I’ve always been a fan of fantasy (low, high, Final) and as a kid I obsessed over anything set in the middle ages, especially the medieval tales of King Arthur and his Knights of the Round, or the stories of Robin Hood and his band of Merry Men (Kevin Costner, baby!). I also gobbled up any games I could find, like Capcom’s epic beat ‘em up Knights of the Round and action-adventure King Arthur & the Knights of Justice, published by Enix. Remember Enix? I ‘member. Anyhow, not much has changed since then, so whenever a really interesting game with a medieval setting pings my radar, I get excited. Enter Wartales: a non-linear open-world sandbox type of game that puts you in control of a custom mercenary company roaming the medieval war-torn kingdom of Edoran.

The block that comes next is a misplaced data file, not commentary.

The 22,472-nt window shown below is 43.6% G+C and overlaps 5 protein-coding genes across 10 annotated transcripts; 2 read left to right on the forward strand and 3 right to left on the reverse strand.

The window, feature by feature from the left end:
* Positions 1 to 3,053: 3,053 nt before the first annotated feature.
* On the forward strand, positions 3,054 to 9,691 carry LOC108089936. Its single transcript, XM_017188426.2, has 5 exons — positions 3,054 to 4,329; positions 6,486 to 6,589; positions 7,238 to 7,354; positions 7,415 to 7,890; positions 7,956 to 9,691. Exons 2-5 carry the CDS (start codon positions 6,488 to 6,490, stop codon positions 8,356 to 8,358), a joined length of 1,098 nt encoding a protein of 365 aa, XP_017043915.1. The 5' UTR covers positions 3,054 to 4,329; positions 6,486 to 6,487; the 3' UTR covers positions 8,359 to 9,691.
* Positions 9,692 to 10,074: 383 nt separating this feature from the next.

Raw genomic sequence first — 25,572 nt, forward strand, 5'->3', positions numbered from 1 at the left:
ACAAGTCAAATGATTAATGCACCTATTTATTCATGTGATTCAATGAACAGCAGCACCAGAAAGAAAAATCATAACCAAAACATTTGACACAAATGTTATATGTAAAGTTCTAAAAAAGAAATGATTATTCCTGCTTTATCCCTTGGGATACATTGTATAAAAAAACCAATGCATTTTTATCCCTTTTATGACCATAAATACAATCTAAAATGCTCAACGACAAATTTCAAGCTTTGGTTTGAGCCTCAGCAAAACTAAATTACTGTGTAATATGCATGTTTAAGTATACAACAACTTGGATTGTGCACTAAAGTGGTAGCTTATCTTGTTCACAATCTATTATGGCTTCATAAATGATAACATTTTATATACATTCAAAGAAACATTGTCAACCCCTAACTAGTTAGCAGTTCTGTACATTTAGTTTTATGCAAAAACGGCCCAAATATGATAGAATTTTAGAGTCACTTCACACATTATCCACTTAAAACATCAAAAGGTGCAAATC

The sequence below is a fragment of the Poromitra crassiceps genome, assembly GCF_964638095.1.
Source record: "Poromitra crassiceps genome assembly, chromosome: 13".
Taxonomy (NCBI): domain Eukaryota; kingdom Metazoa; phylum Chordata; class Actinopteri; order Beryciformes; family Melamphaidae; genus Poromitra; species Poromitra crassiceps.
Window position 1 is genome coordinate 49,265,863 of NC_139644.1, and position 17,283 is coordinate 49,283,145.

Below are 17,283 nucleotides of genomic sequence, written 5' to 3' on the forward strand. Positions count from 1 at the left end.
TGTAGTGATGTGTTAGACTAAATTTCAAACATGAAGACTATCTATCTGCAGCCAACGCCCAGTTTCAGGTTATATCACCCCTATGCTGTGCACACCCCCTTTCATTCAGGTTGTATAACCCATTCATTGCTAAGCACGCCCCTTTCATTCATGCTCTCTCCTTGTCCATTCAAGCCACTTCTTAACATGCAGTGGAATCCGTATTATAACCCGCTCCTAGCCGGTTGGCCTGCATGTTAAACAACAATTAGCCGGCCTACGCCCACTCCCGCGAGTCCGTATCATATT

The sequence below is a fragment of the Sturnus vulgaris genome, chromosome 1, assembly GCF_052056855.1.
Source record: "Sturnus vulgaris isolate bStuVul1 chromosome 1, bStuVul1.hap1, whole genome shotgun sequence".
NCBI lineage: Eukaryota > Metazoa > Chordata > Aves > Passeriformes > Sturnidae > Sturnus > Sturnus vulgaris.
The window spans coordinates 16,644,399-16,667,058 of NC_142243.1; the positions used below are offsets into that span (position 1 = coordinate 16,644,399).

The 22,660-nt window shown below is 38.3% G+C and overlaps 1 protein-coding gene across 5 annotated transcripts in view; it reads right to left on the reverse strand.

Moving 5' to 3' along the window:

Before you can get down to business, you need to answer a few questions to customize your ragtag group of mercenaries. First you choose a destiny from a list. Whichever option you choose determines the classes of your starting companions, as well as granting one positive and one negative effect. Next up, you select a positive descriptor. For example, picking “Your companions are cunning fighters” would grant you a 10% bonus to experience gained from combat. The next list forces you to choose a debuff, such as having your critical hits reduced by 3% or the danger risk during rest time increased by 10%. Lastly, you get to adjust the difficulty and select a starting region. For now, you are restricted to starting in Tiltren County but you will unlock new regions whenever you reach them during your time in the campaign. I appreciate how Wartales offers two separate difficulty options: one for the combat difficulty and one for the simulation side of things, meaning your companion's hunger, wages, and tiredness levels. It’s a smart move, since people who may enjoy really challenging combat may not want to lean too much into the management side of things, and vice versa.